Constructionism 3.0

Listening to MIT's Vijay Kumar speaking is always informative. Kumar has vast experience in research in online and digital learning environments, and he conveys his knowledge in an accessible style. He was keen to argue that the future of education has two fundamental characteristics - open and digital. His previously published book Opening Up Education explains the first in plenty of detail, but the second, digital, was uppermost in his keynote presentation at ELI 2015, the Saudi Arabian premier e-learning event. He said that it is at the intersection of digital and open that learning innovation occurs, and that education will be transformed if attention is paid to them both. He showed through several examples of his own work with online learning how visualisation and animation are vitally important for students. Visualisation takes the abstract, and makes it concrete he explained. Kumar went on to discuss the role of assessment in online learning. He maintained that assessment should be embedded within the digital learning environment, and should be frequent, because it provides constant feedback to students on how well they are doing. He showed that the completion rates of MIT online programmes has improved dramatically because of these features in their provision.

The most intriguing aspect of his keynote were his remarks about constructionism 3.0. Contructionism is a theory of learning by making. I asked him how this could be defined as 3.0, and how it might be different to 2.0 or even 1.0. Alluding to the early work in educational programming by Seymour Papert (LOGO), Kumar suggested that this equated to constructionism 1.0 because it was largely a solo led form of learning, with students interacting directly with the machine. Constructionism 2.0, was learning by making using tools such as Scratch, which became quite a social form of learning. Constructionism 3.0 he explained, was where this form of learning by making was distributed widely, and could be witnessed in movements such as Fab Labs and makerspaces. Constructionism of this form does not necessarily require a space, but often does, where makers meet and learn from their problem solving endeavours and through challenge based approaches to fixing, hacking, modding, designing for 3D printing, and a whole host of other forms of making by adjusting existing structures and tools.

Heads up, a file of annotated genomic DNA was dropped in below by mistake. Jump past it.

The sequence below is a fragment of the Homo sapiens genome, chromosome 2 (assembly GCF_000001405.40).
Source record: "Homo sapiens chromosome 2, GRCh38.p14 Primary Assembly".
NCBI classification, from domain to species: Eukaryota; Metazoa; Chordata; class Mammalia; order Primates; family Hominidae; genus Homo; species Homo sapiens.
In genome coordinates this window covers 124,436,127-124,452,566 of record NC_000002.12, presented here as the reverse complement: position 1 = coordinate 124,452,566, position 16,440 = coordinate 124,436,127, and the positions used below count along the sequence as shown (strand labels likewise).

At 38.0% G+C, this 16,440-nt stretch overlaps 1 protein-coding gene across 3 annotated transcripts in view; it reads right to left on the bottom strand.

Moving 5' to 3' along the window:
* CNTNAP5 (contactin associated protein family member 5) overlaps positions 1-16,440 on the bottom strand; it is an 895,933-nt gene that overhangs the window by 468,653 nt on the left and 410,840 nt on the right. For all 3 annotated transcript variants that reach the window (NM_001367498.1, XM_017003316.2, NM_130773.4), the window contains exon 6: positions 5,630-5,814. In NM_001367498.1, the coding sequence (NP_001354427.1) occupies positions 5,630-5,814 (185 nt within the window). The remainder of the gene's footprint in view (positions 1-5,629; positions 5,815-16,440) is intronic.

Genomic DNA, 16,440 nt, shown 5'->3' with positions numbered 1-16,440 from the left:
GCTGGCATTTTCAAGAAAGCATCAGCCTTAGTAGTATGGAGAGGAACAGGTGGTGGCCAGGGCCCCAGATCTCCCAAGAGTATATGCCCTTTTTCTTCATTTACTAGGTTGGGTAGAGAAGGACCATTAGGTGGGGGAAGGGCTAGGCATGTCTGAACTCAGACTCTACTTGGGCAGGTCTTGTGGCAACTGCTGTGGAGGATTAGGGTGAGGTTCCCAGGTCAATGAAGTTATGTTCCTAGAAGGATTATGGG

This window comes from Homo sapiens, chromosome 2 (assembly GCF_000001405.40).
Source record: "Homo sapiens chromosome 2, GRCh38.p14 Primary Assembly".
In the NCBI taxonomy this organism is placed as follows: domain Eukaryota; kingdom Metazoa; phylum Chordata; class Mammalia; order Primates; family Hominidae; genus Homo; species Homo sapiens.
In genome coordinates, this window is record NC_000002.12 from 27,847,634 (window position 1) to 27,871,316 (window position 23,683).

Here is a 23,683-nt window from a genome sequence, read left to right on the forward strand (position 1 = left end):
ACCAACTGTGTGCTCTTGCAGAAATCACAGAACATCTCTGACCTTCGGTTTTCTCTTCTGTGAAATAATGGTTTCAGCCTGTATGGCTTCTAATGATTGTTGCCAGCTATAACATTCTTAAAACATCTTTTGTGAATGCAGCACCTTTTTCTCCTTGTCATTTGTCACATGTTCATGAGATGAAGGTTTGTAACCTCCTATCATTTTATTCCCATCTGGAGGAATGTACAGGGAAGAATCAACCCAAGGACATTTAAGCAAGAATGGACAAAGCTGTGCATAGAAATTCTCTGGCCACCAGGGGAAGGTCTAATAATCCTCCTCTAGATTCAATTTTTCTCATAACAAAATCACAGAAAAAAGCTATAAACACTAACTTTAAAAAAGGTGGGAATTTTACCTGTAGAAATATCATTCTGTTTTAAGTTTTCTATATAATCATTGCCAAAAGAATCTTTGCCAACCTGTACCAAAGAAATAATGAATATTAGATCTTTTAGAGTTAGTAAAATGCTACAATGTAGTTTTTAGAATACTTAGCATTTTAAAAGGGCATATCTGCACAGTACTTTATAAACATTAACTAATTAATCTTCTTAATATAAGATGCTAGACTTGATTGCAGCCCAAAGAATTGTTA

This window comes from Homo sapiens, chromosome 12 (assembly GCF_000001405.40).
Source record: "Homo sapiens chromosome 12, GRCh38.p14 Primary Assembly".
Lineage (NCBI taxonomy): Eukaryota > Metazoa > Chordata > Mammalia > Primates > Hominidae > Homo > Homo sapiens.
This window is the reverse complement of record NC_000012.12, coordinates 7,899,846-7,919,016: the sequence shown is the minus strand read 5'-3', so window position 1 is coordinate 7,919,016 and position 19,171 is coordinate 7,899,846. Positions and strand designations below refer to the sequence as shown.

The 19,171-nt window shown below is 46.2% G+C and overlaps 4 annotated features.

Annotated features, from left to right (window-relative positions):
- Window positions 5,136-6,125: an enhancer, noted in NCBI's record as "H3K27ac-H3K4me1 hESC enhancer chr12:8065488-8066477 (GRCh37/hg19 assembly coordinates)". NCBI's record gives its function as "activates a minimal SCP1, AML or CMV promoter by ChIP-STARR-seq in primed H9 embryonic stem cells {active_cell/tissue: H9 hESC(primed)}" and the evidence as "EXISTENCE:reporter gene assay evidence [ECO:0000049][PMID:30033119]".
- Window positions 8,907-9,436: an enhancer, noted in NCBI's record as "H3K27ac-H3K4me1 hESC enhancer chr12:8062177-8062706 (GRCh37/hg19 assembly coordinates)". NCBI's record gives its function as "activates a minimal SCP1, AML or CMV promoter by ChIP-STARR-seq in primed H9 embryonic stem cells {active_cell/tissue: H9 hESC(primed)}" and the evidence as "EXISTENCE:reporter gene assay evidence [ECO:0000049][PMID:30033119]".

Photo by Paul Keheler on Wikimedia Commons

Creative Commons License
Constructionism 3.0 by Steve Wheeler was posted from Riyadh, Saudi Arabia is licensed under a Creative Commons Attribution-NonCommercial-ShareAlike 3.0 Unported License.

Comments

Rolin said…
Hi Steve. There's a lot of worry in what Dr. Kumar is saying as recorded by you. To be fair, I am unaware of his work, so his definition of Open is unknown to me -- is he an open advocate in the framework of David Wiley, or a non-exclusive Open definer such as Sal Khan?

That said, and not to be flippant, but the version numbering of constructionism shows a complete lack of awareness of constructivism. I cannot believe Dr. Kumar ever watched people participate in LOGO and can then refer to it as 1.0; numerous artifacts of that time show how social engagement happened despite the physical issues with computing in the 1980s...students wanted to share with one another. Constructionism is very much learn to do to learn, and it has roots with social constructivism absolutely. That Scratch is 2.0 because there is a 'web community' and the Maker movement is 3.0 because there are physical spaces? This sounds like someone who is selling a bill of goods with no heed to the history of the terms he is using. Buyer beware.
Steve Wheeler said…
I heard him speak at a conference in Riyadh earlier this year, and reported it essentially as he said it. I even asked a question at the end of his presentation during the plenary and he explained the numbering version to me as a response to my question. I believe he was trying to convey a progression of applications, experiences and contexts for the development of learning by making. I can see his point and I can also see the reason why people might be concerned about his interpretation. I would be interested in the views of others on this also. Thanks for stopping by and commenting, Rolin.

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